Thursday, December 3, 2015

Freedom for Dad’s Dan

There is no better indication that an economy is in peril than a popular brothel no longer being able to bribe the police to look the other way. On Monday, the Ministry of National Security with much fanfare publicly announced that they had busted the notorious Chaguanas brothel ‘Dad’s Dan’, charging the owner with human trafficking offenses and keeping a brothel. And sure enough by Wednesday we learnt that the TT dollar had depreciated against the US dollar. 

For readers unfamiliar with the seedy underbelly of Chaguanas nightlife, 'it’s alleged' that Dad’s Dan has been a house of ill repute for decades. During this time it has been routinely raided by the police, and even burnt down a few years ago.

Yet despite all this, Dad’s Dan has proven to be the most resilient building in the entire country, continuously being maintained and reopened. It makes you wonder if someone would finally repair the historic buildings making up the Magnificent Seven if they each started offering lap dances. 

I am going to go out on a limb and suggest that Dad’s Dan won’t remain closed for very long. I would also suggest to the Ministry of National Security that if we genuinely care about stamping out criminality in the sex trade then the best solution would be to simply legalize prostitution.

Firstly, a distinction needs to be made between human trafficking and prostitution. Human trafficking involves the abduction and violent coercion of persons into sexual slavery. Prostitution involves a consensual trade of sex by adults; with the seller getting paid and the buyer getting sex and a free serving of repressed shame and guilt. We should be doing all we can to stop Human trafficking. We should also realize that the best way to deal with the world’s oldest profession is to pull the covers off it. 

Legalizing prostitution has many potential benefits. First of all it would make sex workers safer. As it stands, sex workers who are victims of violence are less likely to turn to the police. That wouldn’t be the case if prostitution were legal. Furthermore, a regulated and licensed Brothel would need to ensure the safety and well-being of their employees if they wanted to keep their license.

Secondly, legalization would help limit the spread of Sexually Transmitted Diseases. Sex workers could be required to get regular STD tests and brothels mandated to dispense condoms to ensure safe sexual practices were being followed.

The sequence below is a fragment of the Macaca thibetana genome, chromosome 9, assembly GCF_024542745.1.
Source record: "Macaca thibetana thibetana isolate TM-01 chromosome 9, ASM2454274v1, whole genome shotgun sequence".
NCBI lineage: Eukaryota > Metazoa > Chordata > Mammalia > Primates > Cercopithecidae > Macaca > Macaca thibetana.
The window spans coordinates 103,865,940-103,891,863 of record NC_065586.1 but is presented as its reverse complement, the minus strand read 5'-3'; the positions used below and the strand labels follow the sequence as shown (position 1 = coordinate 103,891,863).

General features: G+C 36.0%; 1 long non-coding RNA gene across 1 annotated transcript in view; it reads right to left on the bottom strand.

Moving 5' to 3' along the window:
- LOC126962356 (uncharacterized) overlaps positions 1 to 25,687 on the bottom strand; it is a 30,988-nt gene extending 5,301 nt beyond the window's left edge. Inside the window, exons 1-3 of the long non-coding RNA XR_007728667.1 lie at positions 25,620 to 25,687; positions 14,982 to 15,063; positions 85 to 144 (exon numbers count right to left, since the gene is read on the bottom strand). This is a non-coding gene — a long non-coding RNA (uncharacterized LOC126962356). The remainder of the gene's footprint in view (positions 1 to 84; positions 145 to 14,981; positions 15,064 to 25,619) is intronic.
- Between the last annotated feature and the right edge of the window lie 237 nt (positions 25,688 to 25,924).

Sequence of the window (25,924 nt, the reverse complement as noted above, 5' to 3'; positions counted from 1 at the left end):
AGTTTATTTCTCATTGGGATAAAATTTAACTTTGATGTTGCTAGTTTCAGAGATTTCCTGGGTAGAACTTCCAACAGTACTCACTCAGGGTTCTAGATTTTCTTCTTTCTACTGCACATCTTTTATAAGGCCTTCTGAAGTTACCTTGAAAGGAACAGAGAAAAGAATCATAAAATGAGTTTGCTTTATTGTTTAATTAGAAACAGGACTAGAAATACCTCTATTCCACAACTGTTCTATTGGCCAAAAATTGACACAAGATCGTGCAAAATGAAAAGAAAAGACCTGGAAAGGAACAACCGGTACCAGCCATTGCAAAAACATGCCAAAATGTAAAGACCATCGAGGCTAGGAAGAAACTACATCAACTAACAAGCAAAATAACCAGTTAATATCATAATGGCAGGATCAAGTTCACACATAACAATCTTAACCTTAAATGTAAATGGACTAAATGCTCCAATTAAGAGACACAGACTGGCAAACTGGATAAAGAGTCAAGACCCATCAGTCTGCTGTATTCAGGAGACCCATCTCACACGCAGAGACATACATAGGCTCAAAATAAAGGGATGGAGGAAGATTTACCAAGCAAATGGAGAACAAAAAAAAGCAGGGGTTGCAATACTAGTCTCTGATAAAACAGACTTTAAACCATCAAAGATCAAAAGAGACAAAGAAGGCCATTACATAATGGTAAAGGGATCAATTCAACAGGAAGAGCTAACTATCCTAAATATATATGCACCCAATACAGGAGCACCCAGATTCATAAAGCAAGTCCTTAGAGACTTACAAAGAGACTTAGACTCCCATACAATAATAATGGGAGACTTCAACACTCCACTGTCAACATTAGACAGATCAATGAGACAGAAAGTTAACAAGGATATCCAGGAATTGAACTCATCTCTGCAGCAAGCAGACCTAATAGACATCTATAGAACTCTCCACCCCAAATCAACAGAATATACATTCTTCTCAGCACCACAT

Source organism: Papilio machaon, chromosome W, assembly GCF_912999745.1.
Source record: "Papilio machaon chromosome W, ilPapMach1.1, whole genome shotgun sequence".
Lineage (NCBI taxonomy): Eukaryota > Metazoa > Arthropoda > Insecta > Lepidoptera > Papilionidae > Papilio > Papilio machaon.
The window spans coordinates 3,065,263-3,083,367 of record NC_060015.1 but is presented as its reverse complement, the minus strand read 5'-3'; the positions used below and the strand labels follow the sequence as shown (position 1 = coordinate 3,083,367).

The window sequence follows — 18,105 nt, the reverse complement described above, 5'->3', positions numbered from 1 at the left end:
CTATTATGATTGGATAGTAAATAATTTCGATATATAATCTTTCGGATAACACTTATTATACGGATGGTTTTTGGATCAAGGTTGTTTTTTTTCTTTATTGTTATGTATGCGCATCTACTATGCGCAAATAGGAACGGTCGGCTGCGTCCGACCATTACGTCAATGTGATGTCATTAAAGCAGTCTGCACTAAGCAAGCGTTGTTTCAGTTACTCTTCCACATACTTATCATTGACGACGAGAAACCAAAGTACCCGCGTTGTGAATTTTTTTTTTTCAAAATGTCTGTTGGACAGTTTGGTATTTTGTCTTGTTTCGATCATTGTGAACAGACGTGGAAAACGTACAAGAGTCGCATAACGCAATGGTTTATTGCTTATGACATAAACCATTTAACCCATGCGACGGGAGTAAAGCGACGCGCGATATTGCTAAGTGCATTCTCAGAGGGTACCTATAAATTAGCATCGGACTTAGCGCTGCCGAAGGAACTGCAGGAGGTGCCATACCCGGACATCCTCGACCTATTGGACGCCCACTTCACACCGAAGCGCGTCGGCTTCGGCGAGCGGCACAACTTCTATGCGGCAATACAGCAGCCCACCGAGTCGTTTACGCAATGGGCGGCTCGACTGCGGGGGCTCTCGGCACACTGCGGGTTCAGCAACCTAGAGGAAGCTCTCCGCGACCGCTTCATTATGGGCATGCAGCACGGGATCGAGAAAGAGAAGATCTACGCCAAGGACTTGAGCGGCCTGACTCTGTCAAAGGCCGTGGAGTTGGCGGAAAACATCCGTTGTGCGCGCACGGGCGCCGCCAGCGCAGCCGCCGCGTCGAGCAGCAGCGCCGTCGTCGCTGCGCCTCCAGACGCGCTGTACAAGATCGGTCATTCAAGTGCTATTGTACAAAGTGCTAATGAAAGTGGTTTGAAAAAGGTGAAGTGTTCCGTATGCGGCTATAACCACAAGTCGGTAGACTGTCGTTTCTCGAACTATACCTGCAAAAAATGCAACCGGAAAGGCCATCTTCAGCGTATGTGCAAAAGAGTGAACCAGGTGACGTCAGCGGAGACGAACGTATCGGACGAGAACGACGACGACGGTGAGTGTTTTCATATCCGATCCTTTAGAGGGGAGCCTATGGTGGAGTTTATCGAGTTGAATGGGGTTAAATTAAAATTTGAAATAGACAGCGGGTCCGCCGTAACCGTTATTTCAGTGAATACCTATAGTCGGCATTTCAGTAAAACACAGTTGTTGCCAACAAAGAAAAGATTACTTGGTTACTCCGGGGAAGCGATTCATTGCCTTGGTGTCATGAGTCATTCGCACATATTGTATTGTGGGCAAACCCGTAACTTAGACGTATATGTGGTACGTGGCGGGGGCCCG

Thirdly, legal prostitution could be a source of tax revenue. Prostitution is pretty much a recession proof industry and it could provide a steady stream of revenue that could fill state coffers. After all, the state already taxes the vices most of us indulge in, such as alcohol, tobacco and believing we can actually win the lotto. 

The arguments in favor of legalizing prostitution carry a lot of merit, which is why there appears to be a deliberate attempt to undermine it by the now peculiar way law enforcement and others blur the lines between human trafficking and prostitution.

In their press release about the Dad’s Dan bust the Ministry of National security claimed to have "rescued" two Venezuelan women, bringing the total to 26 people “rescued” since the counter trafficking unit was established in 2013. They don’t say if these women were indeed being held against their will and forced into sexual slavery, but judging by the self-congratulatory tone of the Ministry’s release, you would swear they just liberated Auschwitz.   

This conflation between human trafficking and prostitution is no accident. As journalist Elizabeth Nolan Brown points out in her excellent piece for Reason Magazine, “The war on sex trafficking is the new war on drugs”. The term ‘Human Trafficking’ has become useful for religious groups, anti-prostitution groups, feminists and other killjoys who simply want to target prostitution. 

Exposing how federal statistics on human trafficking are either false or inflated to encompass prostitution, Brown writes, “A federal war on prostitution doesn't play well with large segments of Americans. Fighting human trafficking, on the other hand, is a feel-good cause.” 

There is good reason to believe that a similar modus operandi is at work here in T&T. After all, the headline, “Cops bust human trafficking ring” sounds a lot better than, “cops apparently with nothing better to do arrest two women at Dads Dan”.

Ultimately the difference between Human Trafficking and prostitution has to do with freedom. No one has the right to infringe on the freedoms of others by forcing them into sexual slavery.

Likewise no one should have the right to limit the freedoms of those who choose to be sex workers. That’s why local advocates against human trafficking should also be passionate champions for the freedom of sex workers.  


1 comment:

NomisTT said...

What??? Do something as progressive as legalizing prostitution? What's next the decriminalization of marijuana and homosexuality? Never!!!!